The Battle of Dayr al-Jamajim ("Battle of the monastery of Skulls" after a nearby Nestorian monastery), was fought in 701 CE in central Iraq between the largely Syrian Umayyad army under al-Hajjaj ibn Yusuf against the mostly Iraqi followers of Abd al-Rahman ibn Muhammad ibn al-Ash'ath, who had rebelled against al-Hajjaj's overbearing attitude towards the Iraqis.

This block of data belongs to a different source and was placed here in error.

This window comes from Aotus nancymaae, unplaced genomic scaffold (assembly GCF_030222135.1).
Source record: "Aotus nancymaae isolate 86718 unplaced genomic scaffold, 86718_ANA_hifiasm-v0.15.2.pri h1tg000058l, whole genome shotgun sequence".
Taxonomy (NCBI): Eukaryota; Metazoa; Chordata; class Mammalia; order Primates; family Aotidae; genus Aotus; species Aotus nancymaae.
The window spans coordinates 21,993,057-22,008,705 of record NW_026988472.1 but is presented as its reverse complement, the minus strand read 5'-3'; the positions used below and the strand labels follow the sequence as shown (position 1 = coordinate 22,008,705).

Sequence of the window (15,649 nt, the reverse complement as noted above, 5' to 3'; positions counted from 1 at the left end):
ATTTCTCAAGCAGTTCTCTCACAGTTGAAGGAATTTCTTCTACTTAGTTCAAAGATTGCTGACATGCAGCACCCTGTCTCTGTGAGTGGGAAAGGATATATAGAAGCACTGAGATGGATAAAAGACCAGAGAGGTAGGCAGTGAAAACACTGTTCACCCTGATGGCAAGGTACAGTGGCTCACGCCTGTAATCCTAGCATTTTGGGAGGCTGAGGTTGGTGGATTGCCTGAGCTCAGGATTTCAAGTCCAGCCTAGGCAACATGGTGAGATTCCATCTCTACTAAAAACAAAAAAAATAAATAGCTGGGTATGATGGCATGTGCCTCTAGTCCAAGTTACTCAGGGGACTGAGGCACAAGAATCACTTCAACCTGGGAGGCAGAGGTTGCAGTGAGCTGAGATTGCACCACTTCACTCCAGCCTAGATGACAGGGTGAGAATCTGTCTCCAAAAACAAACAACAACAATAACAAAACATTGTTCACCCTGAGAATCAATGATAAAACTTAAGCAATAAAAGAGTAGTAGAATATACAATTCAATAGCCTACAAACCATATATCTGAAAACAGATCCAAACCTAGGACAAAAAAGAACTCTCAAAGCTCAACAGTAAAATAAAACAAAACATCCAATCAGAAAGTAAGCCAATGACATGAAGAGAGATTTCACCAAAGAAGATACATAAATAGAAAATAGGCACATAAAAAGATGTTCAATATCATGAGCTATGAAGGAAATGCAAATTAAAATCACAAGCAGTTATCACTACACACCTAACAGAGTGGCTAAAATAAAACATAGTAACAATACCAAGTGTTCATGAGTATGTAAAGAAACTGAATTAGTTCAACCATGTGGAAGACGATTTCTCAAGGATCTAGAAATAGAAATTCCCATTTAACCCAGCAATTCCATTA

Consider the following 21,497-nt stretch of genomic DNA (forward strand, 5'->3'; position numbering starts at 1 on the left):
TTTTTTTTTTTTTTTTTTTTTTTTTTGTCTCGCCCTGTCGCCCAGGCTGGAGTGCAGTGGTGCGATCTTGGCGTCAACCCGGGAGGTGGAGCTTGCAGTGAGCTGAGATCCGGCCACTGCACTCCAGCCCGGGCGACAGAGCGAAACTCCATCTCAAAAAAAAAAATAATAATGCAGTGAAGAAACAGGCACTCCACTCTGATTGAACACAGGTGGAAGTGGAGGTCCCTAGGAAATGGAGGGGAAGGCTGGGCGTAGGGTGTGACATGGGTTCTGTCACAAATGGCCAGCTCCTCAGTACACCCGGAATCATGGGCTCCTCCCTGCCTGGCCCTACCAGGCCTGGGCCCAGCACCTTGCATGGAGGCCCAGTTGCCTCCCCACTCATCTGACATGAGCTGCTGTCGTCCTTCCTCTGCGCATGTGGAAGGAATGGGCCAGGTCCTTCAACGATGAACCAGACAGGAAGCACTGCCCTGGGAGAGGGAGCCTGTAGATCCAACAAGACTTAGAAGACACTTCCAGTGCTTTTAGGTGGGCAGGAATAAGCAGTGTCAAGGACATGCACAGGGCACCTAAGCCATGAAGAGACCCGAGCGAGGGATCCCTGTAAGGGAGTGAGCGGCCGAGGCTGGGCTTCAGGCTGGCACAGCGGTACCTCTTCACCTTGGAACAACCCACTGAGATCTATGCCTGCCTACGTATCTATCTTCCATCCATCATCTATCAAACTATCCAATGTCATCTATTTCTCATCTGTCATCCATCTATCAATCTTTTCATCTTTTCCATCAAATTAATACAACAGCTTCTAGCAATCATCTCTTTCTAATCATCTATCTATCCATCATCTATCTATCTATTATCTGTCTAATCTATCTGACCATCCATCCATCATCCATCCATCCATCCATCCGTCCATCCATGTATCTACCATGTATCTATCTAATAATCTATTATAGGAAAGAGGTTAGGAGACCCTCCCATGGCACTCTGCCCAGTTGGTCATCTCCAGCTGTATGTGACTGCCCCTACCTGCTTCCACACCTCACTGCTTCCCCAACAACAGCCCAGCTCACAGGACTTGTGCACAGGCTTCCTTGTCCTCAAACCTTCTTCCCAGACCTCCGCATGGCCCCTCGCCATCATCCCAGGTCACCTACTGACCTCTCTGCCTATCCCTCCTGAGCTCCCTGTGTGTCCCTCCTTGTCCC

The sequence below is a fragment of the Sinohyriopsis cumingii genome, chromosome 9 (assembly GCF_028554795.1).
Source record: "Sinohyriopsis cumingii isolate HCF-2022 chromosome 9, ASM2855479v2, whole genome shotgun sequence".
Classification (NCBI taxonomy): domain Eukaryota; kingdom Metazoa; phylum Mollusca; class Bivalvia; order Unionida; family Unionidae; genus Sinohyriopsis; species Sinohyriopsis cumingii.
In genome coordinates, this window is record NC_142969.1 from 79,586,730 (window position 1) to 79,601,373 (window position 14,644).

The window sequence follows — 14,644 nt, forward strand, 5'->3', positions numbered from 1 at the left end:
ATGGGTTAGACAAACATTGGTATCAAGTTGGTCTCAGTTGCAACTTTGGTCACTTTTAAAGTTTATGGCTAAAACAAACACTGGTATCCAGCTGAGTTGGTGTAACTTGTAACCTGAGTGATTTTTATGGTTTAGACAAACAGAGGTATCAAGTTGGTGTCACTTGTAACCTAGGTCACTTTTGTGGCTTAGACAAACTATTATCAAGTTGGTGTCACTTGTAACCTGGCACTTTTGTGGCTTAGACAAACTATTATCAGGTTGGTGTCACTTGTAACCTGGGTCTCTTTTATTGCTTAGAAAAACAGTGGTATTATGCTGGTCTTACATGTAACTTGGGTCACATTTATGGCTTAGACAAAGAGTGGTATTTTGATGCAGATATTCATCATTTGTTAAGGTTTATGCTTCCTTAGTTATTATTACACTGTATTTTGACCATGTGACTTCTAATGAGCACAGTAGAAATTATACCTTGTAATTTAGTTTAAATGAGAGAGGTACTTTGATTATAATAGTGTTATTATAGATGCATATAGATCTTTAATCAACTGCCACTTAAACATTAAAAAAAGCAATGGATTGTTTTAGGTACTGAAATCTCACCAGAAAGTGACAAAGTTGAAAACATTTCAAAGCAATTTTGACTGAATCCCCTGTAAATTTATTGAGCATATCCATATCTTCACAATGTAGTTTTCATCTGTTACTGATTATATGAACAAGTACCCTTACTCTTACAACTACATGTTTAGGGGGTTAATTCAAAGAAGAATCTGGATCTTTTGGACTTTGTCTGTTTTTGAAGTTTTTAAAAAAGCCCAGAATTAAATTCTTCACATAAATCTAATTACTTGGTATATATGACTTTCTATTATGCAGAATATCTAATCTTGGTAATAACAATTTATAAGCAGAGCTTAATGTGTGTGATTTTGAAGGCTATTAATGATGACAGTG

Initially, Ibn al-Ash'ath managed to drive back al-Hajjaj and even entered Kufa in triumph, leading Caliph Abd al-Malik ibn Marwan to discuss terms with the rebels, which were however rejected by the more hardline rebel leaders. Al-Hajjaj and Ibn al-Ash'ath's troops skirmished with each other for several months before the decisive battle at Dayr al-Jamajim in April 701, where a cavalry charge by the Syrians broke the rebel army. The defeat marked the end of the rebellion, as Ibn al-Ash'ath fled with the remnants of his troops to the east, but also of the power and influence of the Iraqi Arabs: Iraq was garrisoned by Syrian troops and came under tight control by the Syrian-dominated Umayyad government. It was not until the Abbasid period and the foundation of Baghdad that Iraq would regain its prominence.
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